Read What Is to Be Done? [Burning Questions of Our Movement] by Vladimir Lenin Free Online
Book Title: What Is to Be Done? [Burning Questions of Our Movement]|
The author of the book: Vladimir Lenin
Edition: Martino Fine Books
Date of issue: September 11th 2013
ISBN 13: 9781614274780
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Format files: PDF
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2013 Reprint of 1929 Edition. Full facsimile of the original edition, not reproduced with Optical Recognition Software. In "What Is to Be Done?," Lenin argues that the working class will not spontaneously become political simply by fighting economic battles with employers over wages, working hours and the like. To convert the working class to Marxism, Lenin insists that Marxists should form a political party, or "vanguard," of dedicated revolutionaries to spread Marxist political ideas among the workers. The pamphlet partly precipitated the split of the Russian Social Democratic Labor Party (RSDLP) between Lenin's Bolsheviks and the Mensheviks and is perhaps the hallmark of Leninism.
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Read information about the authorLenin, Vladimir Ilyich (1870-1924) - one of the leaders of the Bolshevik party since its formation in 1903. Led the Soviets to power in October, 1917. Elected to the head of the Soviet government until 1922, when he retired due to ill health.
Lenin, born in 1870, was committed to revolutionary struggle from an early age - his elder brother was hanged for the attempted assassination of Czar Alexander III. In 1891 Lenin passed his Law exam with high honors, whereupon he took to representing the poorest peasantry in Samara. After moving to St. Petersburg in 1893, Lenin's experience with the oppression of the peasantry in Russia, coupled with the revolutionary teachings of G V Plekhanov, guided Lenin to meet with revolutionary groups. In April 1895, his comrades helped send Lenin abroad to get up to speed with the revolutionary movement in Europe, and in particular, to meet the Emancipation of Labour Group, of which Plekhanov head. After five months abroad, traveling from Switzerland to France to Germany, working at libraries and newspapers to make his way, Lenin returned to Russia, carrying a brief case with a false bottom, full of Marxist literature.
On returning to Russia, Lenin and Martov created the League for the Struggle for the Emancipation of the Working Class, uniting the Marxist circles in Petrograd at the time. The group supported strikes and union activity, distributed Marxist literature, and taught in workers education groups. In St. Petersburg Lenin begins a relationship with Nadezhda Krupskaya. In the night of December 8, 1895, Lenin and the members of the party are arrested; Lenin sentenced to 15 months in prison. By 1897, when the prison sentence expired, the autocracy appended an additional three year sentence, due to Lenin's continual writing and organising while in prison. Lenin is exiled to the village of Shushenskoye, in Siberia, where he becomes a leading member of the peasant community. Krupskaya is soon also sent into exile for revolutionary activities, and together they work on party organising, the monumental work: The Development of Capitalism in Russia, and the translating of Sidney and Beatrice Webb's Industrial Democracy.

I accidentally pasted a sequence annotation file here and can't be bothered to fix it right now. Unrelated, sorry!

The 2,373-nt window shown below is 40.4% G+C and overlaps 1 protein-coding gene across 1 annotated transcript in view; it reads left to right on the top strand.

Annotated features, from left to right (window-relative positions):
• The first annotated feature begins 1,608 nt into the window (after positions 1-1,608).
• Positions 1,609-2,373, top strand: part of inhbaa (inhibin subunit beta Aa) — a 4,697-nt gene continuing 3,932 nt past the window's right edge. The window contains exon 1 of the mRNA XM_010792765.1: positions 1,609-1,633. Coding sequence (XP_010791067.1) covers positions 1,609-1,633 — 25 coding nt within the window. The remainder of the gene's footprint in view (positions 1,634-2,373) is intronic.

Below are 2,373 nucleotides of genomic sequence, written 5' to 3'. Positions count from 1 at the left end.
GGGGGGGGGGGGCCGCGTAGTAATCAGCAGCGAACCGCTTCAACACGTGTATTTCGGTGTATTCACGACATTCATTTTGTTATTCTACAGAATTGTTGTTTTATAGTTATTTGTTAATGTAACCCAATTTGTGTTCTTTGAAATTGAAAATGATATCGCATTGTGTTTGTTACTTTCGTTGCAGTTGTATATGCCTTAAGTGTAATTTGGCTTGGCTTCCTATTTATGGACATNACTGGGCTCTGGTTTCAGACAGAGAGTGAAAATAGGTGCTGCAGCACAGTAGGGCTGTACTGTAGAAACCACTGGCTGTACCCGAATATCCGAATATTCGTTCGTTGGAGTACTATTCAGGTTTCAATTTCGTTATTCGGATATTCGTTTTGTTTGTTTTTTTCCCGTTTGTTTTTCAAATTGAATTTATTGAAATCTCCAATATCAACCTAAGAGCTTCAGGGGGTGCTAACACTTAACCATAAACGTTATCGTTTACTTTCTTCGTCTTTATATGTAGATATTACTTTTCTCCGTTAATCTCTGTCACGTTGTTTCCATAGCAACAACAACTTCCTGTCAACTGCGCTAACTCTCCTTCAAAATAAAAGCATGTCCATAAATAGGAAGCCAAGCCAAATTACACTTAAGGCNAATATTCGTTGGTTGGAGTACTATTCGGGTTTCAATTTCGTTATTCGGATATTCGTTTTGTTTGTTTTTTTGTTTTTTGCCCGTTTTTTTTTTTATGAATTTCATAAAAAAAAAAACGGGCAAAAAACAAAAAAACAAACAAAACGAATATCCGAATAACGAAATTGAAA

After his term of exile ends, Lenin emigrates to Münich, and is soon joined by Krupskaya. Lenin creates Iskra, in efforts to bring together the Russian Social Democratic Labour Party, which had been scattered after the police persecution of the first congress of the party in 1898.
After leading the October Revolution, Lenin served as the first and only chairman of the R.S.F.S.R.. In 1919 Lenin founded the Communist International. In 1921 Lenin instituted the NEP. During 1922 Lenin suffered a series of strokes that prevented active work in government. While in his final year – late 1922 to 1923 – Lenin wrote his last articles where he outlined a programme to fight against the bureaucratization of the Commmunist Party and the Soviet state. Lenin died on January 21, 1924, as a result of multiple strokes.
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